(2) If made orally, there being no document, no
question of registration arises.
With reference to the second question:
(3)If though it could have been made orally, it
was in fact reduced to the form of a “document”,
registration (when the value is Rs. 100 and upwards) is
necessary.
(4) Whether the terms have been “reduced to the
form of a document” is a question of fact in each case
to be determined upon a consideration of the nature and
phraseology of the writing and the circumstances in
which and the purpose with which it was written.
(5) If the terms were not “reduced to the form of
a document”, registration was not necessary (even
though the value is Rs. 100 or upwards); and, while the
writing cannot be used as a piece of evidence for what
it may be worth, e.g. as corroborative of other
evidence or as an admission of the transaction or as
showing or explaining conduct.
(1) AIR 1928 All. 641, 649.
215
(6) If the terms were “reduced to the form of a
document” and, though the value was Rs. 100 or upwards,
it was not registered, the absence of registration
makes the document inadmissible in evidence and is
fatal to proof of the arrangement embodied in the
document.”
Similarly in Sitala Baksh Singh and others v. Jang
Bahadur Singh and other (1) it was held that where a Revenue
Court merely gave effect to the compromise, the order of the
Revenue Court did not require registration. In this
connection the following observations ‘ were made:
“In view of this statement in para 5 of the plaint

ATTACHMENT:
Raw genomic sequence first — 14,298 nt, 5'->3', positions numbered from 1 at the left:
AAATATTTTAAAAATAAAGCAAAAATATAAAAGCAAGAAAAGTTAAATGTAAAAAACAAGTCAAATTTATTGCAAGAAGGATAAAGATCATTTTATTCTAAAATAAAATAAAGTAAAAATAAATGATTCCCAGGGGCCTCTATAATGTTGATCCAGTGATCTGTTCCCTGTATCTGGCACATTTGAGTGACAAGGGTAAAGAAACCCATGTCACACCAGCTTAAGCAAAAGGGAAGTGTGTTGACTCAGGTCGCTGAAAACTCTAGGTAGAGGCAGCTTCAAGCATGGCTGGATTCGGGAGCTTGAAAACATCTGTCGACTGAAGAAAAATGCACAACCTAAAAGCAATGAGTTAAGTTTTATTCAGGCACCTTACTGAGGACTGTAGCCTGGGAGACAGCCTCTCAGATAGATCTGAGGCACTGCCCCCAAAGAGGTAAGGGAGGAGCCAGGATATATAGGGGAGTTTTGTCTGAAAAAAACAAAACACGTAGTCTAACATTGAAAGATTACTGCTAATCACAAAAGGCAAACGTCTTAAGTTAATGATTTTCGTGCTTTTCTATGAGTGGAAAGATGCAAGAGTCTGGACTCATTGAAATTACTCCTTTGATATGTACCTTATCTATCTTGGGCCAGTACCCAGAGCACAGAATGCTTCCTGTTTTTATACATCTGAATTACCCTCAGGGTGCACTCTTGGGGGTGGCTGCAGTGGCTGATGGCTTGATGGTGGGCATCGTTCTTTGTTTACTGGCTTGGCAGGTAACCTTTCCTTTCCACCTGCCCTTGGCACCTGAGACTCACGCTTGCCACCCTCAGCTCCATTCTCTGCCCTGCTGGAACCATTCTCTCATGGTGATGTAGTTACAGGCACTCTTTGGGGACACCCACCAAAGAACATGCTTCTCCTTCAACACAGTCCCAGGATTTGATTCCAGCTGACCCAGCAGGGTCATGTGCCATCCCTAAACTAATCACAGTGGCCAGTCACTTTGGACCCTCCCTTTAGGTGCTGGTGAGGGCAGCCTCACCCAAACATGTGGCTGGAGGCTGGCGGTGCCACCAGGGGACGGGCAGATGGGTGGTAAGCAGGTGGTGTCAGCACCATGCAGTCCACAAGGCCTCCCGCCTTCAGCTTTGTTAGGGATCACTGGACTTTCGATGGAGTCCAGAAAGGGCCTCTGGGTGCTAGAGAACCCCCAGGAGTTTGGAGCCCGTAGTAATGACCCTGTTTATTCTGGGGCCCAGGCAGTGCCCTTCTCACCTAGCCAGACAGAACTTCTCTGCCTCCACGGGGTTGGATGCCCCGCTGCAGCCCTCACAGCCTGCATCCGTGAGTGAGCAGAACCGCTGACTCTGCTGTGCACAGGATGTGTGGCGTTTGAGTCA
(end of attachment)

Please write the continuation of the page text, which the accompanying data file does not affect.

it is hardly open to the plaintiffs now to urge that
Ex. 1, the com promise, required registration when they
themselves admit that it was embodied in an order of
the Revenue Court and that it was given effect to by
the Revenue Court ordering mutation in accordance with
the terms of the compromise. * * * * We hold that as
the Revenue Court by its proceeding gave effect to this
compromise, the proceedings and orders of the Revenue
Court did not require registration.”
Similarly in a later decision of the same Court in Mst.
Kalawati v. Sri Krlshna Prasad and others (2) it was
observed as follows:
“Applying this meaning to the facts of the present
case, it seems to us that the order of the mutation
court merely stated the fact of the compromise having
been arrived at between the parties and did not amount
to a declaration of will. The order itself did not
cause a change of legal relation to the property and
therefore it did not declare any right in the